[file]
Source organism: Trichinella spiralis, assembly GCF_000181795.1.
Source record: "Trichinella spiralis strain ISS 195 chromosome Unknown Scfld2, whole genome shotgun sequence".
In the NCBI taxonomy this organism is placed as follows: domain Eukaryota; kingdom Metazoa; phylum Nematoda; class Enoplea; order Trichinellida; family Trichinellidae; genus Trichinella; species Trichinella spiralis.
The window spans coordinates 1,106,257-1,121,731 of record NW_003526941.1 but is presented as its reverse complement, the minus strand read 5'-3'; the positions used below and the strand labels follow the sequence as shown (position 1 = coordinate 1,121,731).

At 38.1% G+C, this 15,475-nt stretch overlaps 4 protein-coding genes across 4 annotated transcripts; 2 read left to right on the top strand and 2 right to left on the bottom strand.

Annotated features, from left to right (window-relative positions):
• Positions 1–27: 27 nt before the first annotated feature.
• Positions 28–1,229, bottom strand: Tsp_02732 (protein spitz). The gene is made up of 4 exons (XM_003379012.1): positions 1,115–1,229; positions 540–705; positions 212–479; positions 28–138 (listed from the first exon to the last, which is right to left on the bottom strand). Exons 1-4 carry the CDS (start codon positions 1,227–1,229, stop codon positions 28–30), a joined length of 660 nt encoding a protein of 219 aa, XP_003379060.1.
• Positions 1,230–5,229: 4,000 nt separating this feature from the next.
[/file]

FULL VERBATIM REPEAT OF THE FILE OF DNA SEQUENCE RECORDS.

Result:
Source organism: Trichinella spiralis, assembly GCF_000181795.1.
Source record: "Trichinella spiralis strain ISS 195 chromosome Unknown Scfld2, whole genome shotgun sequence".
In the NCBI taxonomy this organism is placed as follows: domain Eukaryota; kingdom Metazoa; phylum Nematoda; class Enoplea; order Trichinellida; family Trichinellidae; genus Trichinella; species Trichinella spiralis.
The window spans coordinates 1,106,257-1,121,731 of record NW_003526941.1 but is presented as its reverse complement, the minus strand read 5'-3'; the positions used below and the strand labels follow the sequence as shown (position 1 = coordinate 1,121,731).

At 38.1% G+C, this 15,475-nt stretch overlaps 4 protein-coding genes across 4 annotated transcripts; 2 read left to right on the top strand and 2 right to left on the bottom strand.

Annotated features, from left to right (window-relative positions):
• Positions 1–27: 27 nt before the first annotated feature.
• Positions 28–1,229, bottom strand: Tsp_02732 (protein spitz). The gene is made up of 4 exons (XM_003379012.1): positions 1,115–1,229; positions 540–705; positions 212–479; positions 28–138 (listed from the first exon to the last, which is right to left on the bottom strand). Exons 1-4 carry the CDS (start codon positions 1,227–1,229, stop codon positions 28–30), a joined length of 660 nt encoding a protein of 219 aa, XP_003379060.1.
• Positions 1,230–5,229: 4,000 nt separating this feature from the next.